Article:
SRP, homeowners fight over land bordering Phoenix canals

Posted at 10:18 PM, Jun 19, 2018
and last updated 2018-06-20 10:18:42-04

A property fight in Phoenix has homeowners and the Salt River Project reviewing deeds and records more than a century old. 

David Boyle, who lives off the Grand Canal near 32nd Street and McDowell Road, said he would lose "close to half" of the property his family's lived on and maintained for more than 40 years.

But how and why?

According to SRP, fences, landscaping, and other items encroaching on land owned by the U.S. Bureau of Reclamation and are under their control. 

"Private use of [federal government] property is not an approved use," said Jim Duncan, SRP's Principal Analyst for Water Engineering. 

"What makes this unusual is that in addition to the Grand Canal, which is the canal that's out there today, there was, in the early 1900s, another canal that paralleled [the Grand Canal] called the Appropriator's Canal," Duncan said, adding the land where the latter canal once was is also U.S. property. 

Duncan said the encroachment by people in that area went unnoticed for decades because it wasn't affecting workers' abilities to maintain the Grand Canal. He and other SRP officials said a more recent analysis of the area while reviewing plans for the Grand Canalscape Project further highlighted the issues. In some cases, he believes homeowners didn't realize the land they thought was theirs wasn't.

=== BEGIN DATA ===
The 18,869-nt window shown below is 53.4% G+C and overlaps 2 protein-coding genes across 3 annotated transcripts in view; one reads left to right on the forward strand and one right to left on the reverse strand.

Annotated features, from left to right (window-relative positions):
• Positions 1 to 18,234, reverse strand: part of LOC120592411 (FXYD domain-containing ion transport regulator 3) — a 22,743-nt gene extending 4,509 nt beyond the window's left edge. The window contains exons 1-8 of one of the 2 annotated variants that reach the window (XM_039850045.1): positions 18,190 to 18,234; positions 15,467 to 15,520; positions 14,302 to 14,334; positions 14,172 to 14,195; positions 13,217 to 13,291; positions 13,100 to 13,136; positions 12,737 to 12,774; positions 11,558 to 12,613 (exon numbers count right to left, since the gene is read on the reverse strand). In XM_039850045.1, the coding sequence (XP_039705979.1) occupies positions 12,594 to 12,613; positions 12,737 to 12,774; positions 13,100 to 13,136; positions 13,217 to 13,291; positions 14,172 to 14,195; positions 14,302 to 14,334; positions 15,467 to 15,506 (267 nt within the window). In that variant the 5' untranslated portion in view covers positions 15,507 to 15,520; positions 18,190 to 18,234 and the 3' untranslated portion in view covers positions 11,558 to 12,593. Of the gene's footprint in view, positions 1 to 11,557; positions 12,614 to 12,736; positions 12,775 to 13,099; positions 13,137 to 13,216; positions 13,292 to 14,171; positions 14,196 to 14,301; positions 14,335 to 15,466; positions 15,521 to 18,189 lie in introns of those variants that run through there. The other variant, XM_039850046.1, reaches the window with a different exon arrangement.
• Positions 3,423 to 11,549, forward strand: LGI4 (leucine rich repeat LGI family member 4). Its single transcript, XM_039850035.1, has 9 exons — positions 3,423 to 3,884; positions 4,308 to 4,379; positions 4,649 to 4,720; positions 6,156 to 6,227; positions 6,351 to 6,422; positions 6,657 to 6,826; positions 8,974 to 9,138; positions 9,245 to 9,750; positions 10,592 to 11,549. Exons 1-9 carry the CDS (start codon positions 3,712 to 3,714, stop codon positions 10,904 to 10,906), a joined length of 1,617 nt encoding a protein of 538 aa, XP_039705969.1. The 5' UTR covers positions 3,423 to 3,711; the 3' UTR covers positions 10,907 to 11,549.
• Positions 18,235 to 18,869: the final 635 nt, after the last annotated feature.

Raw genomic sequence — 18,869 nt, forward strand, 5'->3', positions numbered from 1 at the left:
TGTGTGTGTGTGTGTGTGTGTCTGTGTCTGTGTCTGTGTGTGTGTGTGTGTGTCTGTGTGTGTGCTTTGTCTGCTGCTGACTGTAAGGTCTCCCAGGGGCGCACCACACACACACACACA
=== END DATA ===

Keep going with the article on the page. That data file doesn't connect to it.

"People purchased a home believing that what they saw on the ground was what their title described, yet those two things were very different," Duncan said. 

Still, Boyle has his suspicions. He provided ABC15 with documents showing his parcel number was mysteriously changed in 2011 and, more recently, the legal description of his property on tax records was modified from three lines to ten. That change, he said, was the first time there was any mention of the Appropriator's Canal.

Boyle said for close to ten years before his parcel number was changed, he was paying taxes on the land now in dispute. 

"What does that do to my value?" Boyle asked. "The value of my property was just basically cut in half." 

Officials said construction on the land in question is on track to begin next month. 

Duncan said SRP and the City of Phoenix are working with property owners to mitigate the effects of the project by adding driveways and fences where appropriate. 

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